Guggenheim – A: $18, S: $15 (free under 12), F: Friday eves
Mus of City of NY – A: $9*, S: $5*, F: Sun mornings
Whitney – A: $15, S: $10 (free for public school students), F: none
Morgan – A: $12, S: $8, F: Friday eves
Nat Mus Am Indian – A: Free, S: Free, F: always
Generally speaking, I think Toronto should let the museums set their own prices BUT admission should be suggested-only for any institution that receives public funding. This allows for those without means to visit but prods those who can pay into supporting the museum.
A couple years ago, I did quite a number on the MAP program and the questionable rationale behind soliciting corporate dollars to run it: http://torontoist.com/2007/07/library_science.php
At the time, I was most disturbed by the sponsorship, but now I think I’m even more irked by the fact that some institutions consider the MAP program to absolve them of the responsibility to make their collections accessible to the public at large.
I don’t think all around free admission is a big stretch.
In the case of ROM, admissions last year brought in about $6,000,000.
While no small sum; its not that large either. It represents only about 9% of their total budget.
And the cost of issuing tickets, handling the associated transactions (cash handling, debit fees etc) as well as the required staffing and extra security to enforce the paid admission policy costs at least mid-six figures. (Its difficult to see the true costs as Visitor Services, Bldg Services and Security are all grouped together in their budget)
But the net contribution, let’s say is $5,000,000.
That can be generated in income by an endowment of approximately $100,000,000 which is about 40% of what was raised for the Crystal. A very do-able number.
Or it could be made up by an increase in total government grants of just $5,000,000 which would a hike of about 15%. Again, not an astronomical sum.
The Ago shows fairly similar, but smaller numbers by my reading of their reports. (adjusted for time closed during the renovation)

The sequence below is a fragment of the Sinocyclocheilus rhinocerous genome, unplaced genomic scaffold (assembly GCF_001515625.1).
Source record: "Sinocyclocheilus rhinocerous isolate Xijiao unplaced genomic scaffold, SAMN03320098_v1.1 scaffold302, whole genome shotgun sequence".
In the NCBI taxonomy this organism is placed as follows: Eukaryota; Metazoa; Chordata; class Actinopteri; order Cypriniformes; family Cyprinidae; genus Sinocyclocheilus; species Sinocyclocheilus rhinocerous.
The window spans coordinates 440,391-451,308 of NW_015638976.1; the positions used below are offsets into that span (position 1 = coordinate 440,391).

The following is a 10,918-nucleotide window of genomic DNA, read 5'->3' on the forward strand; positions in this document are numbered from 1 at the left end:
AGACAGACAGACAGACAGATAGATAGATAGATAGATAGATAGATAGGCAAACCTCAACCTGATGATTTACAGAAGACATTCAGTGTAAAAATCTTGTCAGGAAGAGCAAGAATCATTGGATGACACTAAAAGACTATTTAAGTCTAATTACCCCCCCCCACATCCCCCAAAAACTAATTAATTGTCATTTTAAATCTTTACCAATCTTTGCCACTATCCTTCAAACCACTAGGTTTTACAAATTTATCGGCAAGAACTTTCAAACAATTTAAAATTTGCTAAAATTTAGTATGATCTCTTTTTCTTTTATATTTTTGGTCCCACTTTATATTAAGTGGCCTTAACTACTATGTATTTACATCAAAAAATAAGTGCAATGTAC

Fixing the affordability of the COC, the National Ballet and the TSO might be more challenging.
But making our large museums/galleries run largely free is not a particularly expensive or overly-ambitious undertaking.
And when one considers the potential tourism dollars for governments and the added recognition of likely substantially more visitors, it might well be a very fiscally prudent move.
The fact it would add some fairness to the City is just a bonus!
Thanks uSkyscraper for the roundup and Jonathan for the link.
I often wonder if I’m wrong to harp on these types of issues, but your comments and a recent visit to Madrid spun me ’round again.
The Prado has free admission periods 6 days a week: Tuesday to Saturday from 6 to 8pm, and Sundays from 5 to 8pm.
Further, general admission is only 6 euro — 10ish Canadian dollars.
Yes, it’s clear that our cultural institutions need improved public access strategies–whether it’s admission by donation, increased numbers of free periods, reduced admission fees overall or all of the above.
Enacting improved public access–which means budgeting and lobbying for same–should ultimately work in the interest of these institutions. The more people who visit, the more who feel part of the museum, the more who fight for or expect funding.
Devil’s advocates may say that museums used to be free/cheap and no one attended. Well, yes, marketing is important too. But there needs to be a balance. Both, not either/or!
Again, I hope this is a positive sign but I too worry about the implications of relying on private funding (12 mo-renewals? Quoi?) and on the “outsourcing” of access to the library, even if the library is happy to take it on.
Thanks James too — I think we were posting at the same time!
I appreciate your number crunching. It’s stunning to think what such an endowment could do, no?
A $100m endowment for admissions. Just for the ROM, never mind all the other cultural institutions with equal claim to free admission.
This is all very political. Many of the forces of privledge and power do not really think public institutinos should be free: it’s kind of a Steven Harper “User Pays”, skinflint philosophy. (In Calgary, for example, one BUYS a library card…) This is the hallmark of ‘user payed public infrastructure…’. Somehow, it is believed that making public institutions ‘run like busines’ is smart thinking. (A Library is NOT a business. The people who visit are NOT ‘customers’…) Imagine where we would be today if hospitals, City Halls and libraries did as Harper and (formerly Harris) has been harping, and acted like General Motors…